However, as attractive an idea it was, early on in the marine reserve literature (i.e., the early Devonian 1990s), there was limited (Rowley 1994; Willis et al. 2003) or only circumstantial evidence (Russ & Alcala 1996; Roberts et al. 2005) for the effect. Indeed, many have suggested that the spillover benefit, if present, depends entirely on the size of the reserve and whether adjacent areas are managed at all (Allison et al. 1996; McClanahan & Mangi 2000). Others have even suggested that marine reserves can displace fishing effort into smaller areas and change local community structure enough to facilitate invasion by exotic species (Kellner & Hastings 2009).

It is happier time now that we have more than ample evidence that marine reserves do in fact result in species spillover (e.g.,Roberts et al. 2001; Russ et al. 2004; Abesamis & Russ 2005). So it is not with any great claims of novelty that I highlight Garry Russ & Angel Alcala’s latest paper, Enhanced biodiversity beyond marine reserve boundaries: the cup spilleth-over; rather, it’s how they quantify the long-term evidence, the mechanisms for how spillover occurs and how the community changes that they deserve a mention. Read the rest of this entry »

## No chance Europe will recover fish stocks

19 01 2010

Alternate title: When pigs fly and fish say ‘hi’.

I’m covering a quick little review of a paper just published online in Fish and Fisheries about the two chances Europe has of meeting its legal obligations of rebuilding its North East Atlantic fish stocks by 2015 (i.e., Buckley’s and none).

The paper entitled Rebuilding fish stocks no later than 2015: will Europe meet the deadline? by Froese & Proelß describes briefly the likelihood Europe will meet the obligations set out under the United Nations’ Law of the Sea (UNCLOS) of “maintaining or restoring fish stocks at levels that are capable of producing maximum sustainable yield” by 2015 as set out in the Johannesburg Plan of Implementation of 2002.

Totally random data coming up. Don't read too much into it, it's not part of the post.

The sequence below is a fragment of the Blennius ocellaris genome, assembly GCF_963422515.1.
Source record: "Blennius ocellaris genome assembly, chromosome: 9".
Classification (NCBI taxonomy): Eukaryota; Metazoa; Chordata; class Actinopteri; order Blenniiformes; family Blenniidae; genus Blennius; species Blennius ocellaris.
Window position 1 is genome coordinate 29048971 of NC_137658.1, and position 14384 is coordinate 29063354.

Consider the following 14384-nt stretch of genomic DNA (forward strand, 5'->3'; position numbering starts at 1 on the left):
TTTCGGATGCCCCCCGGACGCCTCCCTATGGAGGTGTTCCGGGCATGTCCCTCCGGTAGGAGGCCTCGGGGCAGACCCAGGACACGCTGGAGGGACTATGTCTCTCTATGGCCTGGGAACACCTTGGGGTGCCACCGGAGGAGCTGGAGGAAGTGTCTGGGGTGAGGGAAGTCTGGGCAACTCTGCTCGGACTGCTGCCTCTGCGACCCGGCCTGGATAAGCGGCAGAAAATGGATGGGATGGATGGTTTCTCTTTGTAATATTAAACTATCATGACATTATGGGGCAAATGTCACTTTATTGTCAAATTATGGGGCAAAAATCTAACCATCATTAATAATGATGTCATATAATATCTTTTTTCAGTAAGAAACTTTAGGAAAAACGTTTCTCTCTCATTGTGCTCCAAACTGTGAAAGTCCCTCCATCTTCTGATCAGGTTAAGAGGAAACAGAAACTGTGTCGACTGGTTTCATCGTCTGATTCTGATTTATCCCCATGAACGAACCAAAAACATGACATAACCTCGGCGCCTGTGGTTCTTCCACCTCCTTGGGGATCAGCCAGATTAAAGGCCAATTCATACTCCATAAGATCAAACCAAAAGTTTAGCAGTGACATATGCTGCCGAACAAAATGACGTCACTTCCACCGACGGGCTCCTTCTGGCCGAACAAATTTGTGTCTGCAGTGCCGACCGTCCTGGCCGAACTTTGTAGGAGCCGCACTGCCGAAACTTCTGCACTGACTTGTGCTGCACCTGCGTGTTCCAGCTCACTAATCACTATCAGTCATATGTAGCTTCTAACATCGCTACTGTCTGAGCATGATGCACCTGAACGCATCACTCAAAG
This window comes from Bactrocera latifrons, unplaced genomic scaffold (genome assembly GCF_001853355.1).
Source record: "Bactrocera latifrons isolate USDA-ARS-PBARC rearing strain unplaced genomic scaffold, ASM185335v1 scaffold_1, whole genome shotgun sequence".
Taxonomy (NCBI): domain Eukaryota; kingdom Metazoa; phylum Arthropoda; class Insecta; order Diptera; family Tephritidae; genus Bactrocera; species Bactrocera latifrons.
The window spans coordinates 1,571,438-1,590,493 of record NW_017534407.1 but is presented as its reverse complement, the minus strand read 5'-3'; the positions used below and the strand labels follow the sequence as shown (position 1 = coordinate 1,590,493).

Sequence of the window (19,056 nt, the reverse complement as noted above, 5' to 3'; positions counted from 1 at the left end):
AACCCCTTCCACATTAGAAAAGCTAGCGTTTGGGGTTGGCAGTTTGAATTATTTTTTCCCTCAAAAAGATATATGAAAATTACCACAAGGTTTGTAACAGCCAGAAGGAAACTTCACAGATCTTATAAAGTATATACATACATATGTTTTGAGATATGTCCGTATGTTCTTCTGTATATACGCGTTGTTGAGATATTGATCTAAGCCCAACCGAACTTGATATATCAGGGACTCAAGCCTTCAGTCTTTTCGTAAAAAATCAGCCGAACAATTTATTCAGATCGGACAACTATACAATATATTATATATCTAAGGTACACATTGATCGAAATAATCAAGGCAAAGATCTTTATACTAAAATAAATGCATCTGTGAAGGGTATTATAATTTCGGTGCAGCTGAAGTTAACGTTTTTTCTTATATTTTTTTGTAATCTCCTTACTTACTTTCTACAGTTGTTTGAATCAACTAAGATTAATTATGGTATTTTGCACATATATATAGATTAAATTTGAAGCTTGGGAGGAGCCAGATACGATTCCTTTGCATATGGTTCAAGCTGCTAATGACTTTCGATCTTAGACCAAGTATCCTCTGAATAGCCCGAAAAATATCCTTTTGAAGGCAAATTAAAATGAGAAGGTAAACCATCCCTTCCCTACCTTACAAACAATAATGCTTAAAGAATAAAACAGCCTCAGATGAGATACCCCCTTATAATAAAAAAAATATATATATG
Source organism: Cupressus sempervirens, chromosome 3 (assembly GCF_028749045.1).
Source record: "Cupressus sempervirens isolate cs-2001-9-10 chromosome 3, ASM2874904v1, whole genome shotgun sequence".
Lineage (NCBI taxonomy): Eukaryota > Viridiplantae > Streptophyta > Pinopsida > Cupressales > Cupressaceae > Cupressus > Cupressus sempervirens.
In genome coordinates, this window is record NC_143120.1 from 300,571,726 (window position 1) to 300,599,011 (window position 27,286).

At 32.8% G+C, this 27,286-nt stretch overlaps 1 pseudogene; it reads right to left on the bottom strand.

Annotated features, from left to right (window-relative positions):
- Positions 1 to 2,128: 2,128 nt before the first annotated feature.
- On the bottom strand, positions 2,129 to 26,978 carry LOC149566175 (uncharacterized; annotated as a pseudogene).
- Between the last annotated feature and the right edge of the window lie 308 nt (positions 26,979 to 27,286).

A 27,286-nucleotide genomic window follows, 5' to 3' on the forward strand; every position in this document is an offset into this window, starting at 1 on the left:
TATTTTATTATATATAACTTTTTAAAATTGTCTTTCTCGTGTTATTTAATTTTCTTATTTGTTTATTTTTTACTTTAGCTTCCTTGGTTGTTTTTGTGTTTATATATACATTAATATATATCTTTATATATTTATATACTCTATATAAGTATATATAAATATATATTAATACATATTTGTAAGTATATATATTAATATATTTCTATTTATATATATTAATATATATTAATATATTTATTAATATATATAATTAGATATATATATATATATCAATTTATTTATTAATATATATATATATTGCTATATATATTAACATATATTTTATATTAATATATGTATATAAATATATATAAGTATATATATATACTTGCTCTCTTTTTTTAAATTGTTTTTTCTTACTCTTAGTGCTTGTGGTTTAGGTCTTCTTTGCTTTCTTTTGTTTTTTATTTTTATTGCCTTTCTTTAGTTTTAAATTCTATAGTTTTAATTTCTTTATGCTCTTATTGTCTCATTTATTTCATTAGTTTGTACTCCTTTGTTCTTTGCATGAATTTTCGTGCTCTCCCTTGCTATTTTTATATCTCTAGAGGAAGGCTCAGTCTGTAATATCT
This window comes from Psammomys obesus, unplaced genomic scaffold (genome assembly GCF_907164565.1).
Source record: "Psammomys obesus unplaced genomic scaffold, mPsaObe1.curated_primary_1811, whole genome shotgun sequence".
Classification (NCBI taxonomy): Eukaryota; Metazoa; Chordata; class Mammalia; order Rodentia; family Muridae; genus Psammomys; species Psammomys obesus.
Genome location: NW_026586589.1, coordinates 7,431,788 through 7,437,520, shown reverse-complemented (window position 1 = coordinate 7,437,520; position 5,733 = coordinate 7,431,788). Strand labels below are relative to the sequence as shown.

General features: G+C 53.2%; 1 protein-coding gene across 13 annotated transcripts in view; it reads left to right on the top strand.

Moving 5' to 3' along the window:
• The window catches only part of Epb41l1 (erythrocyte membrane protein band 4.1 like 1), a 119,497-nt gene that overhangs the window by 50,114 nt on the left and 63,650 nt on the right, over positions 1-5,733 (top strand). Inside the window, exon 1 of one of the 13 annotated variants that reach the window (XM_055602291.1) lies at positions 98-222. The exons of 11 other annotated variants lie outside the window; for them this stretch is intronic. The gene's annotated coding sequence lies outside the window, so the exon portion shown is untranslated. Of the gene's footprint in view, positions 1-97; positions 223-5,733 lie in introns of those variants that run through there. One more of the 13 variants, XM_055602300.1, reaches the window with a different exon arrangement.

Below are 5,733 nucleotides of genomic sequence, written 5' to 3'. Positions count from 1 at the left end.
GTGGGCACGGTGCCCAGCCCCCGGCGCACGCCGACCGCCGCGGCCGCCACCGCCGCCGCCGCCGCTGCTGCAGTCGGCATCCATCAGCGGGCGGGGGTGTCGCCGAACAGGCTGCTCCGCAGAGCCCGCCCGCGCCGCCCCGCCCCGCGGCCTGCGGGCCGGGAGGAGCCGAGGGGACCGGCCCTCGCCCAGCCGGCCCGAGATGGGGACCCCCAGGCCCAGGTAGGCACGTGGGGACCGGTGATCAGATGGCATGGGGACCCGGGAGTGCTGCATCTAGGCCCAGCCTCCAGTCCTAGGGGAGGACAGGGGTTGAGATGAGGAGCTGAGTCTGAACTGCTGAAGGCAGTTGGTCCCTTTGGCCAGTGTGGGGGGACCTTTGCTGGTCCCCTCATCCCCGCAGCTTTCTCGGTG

Using fish stock assessment data and several criteria (3 methods for estimating maximum sustainable yield [MSY], 3 methods for estimating fishing mortality [Fmsy] & 2 methods for estimating spawning biomass [Bmsy]), they conclude that 49 (91 %) of the examined European stocks will fail to meet the goal under a ‘business as usual’ scenario.

The upshot is that European fisheries authorities have been and continue to set their total allowable catches (TACs) too high. We’ve seen this before with Atlantic bluefin tuna and the International Conspiracy to Catch All Tunas. Seems like most populations of exploited fishes are in fact in the same boat (quite literally!).